Active Living Initiatives
Our tribe sponsored our own walk/bike-a-thon to provide an opportunity for our tribal members to engage in physical activity. It was held on May 26, 2013. About 30-40 tribal members participated, including youth and elders. Tribal members were motivated to begin a Prayer Walk around the grounds each Sunday afternoon. Smoothie Delights along with water were sold during the event. This is an activity to encourage our tribal members to stay active year round and can be considered part of their training for the Sappony 5K Trail Run/Walk and 1 Mile Fun Run each June and also for “Take the Lake” in the fall.
“Take the Lake”
Our Tribe continues to partner with Columbus County Parks & Recreation to recruit participants and carry out this event each fall. The community-wide event encourages residents to walk, bike, paddle, or swim around Lake Waccamaw. Approximately 30 of our tribal members, including pastors, participate in training prior to the event. Training includes a variety of physical activities such as biking, walking, and running to prepare for the event. Those not involved in the formal event continue the effort of weekly biking, walking, and swimming activities. For more information, please visit the event website.
Youth Dance Group
In partnership with the Columbus County Indian Education program, our Tribe formed a youth dance group. Students in the program gather regularly for practicing and preserving our cultural dances and also for implementing Instant Recess for a variety of physical activities. The group demonstrated our different Native American dance styles at Hallsboro/Artesia and during the Farmer’s Day at Lake Waccamaw. In addition to their regular gatherings, the youth dance group will continue to demonstrate their Native moves each year at these two events.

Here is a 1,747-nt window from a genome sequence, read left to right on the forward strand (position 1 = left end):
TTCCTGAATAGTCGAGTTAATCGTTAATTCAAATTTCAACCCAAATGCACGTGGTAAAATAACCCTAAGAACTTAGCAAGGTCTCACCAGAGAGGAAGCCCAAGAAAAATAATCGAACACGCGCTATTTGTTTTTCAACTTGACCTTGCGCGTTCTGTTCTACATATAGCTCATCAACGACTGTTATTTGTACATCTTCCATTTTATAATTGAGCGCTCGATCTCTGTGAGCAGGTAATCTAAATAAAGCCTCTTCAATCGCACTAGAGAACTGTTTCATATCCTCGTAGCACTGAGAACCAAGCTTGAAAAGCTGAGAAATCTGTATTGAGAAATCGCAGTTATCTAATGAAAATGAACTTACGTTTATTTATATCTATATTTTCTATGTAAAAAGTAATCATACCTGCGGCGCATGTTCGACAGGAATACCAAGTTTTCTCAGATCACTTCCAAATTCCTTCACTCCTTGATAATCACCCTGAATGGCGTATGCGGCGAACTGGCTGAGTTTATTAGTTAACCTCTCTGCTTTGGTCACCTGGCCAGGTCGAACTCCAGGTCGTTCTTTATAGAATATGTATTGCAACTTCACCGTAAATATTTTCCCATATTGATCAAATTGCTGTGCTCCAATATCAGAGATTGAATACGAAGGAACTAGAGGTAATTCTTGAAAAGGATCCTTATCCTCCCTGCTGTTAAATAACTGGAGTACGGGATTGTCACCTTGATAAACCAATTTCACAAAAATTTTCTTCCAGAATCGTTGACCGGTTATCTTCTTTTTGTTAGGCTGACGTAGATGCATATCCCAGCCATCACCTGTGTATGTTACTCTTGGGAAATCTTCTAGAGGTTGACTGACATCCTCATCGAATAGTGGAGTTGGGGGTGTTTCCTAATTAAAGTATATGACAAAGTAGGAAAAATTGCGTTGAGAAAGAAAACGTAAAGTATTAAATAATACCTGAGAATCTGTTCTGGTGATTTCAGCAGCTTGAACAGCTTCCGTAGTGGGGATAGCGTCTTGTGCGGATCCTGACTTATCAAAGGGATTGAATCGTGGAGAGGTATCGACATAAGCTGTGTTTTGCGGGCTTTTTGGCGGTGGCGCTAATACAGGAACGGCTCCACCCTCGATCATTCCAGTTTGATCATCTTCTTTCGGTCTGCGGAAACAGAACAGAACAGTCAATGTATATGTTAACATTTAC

Unity Conference 2014 Let’s Get Moving
Waccamaw Siouan Tribal members, Leslie Jones, Shirley Freeman, Megan Patrick and Linda Patrick took part in the “Lets Get Moving” activities during the General Assembly at the 2014 NC Indian Unity Conference. YOU GO LADIES!
Youth and Elder Health Empowerment Efforts
“STAR for Health”
Our “STAR for Health” program (Strengthening Tribal Area Resources for Health) inspires our community ambassadors of various ages to make healthy choices for themselves and encourage others to do the same. This goal is accomplished by making positive sustainable changes through gardening, training, creative programs, fitness, and educational events. On a weekly basis, youth participate in various learning activities to promote health, fitness, and healthy living. Youth ambassadors are trained to share wellness messages with other youth and families throughout the community. The youth are paired with elder leaders who provide guidance on how to plant, grown, harvest, and prepare healthy food from the garden.
Active Living/Healthy Eating Gathering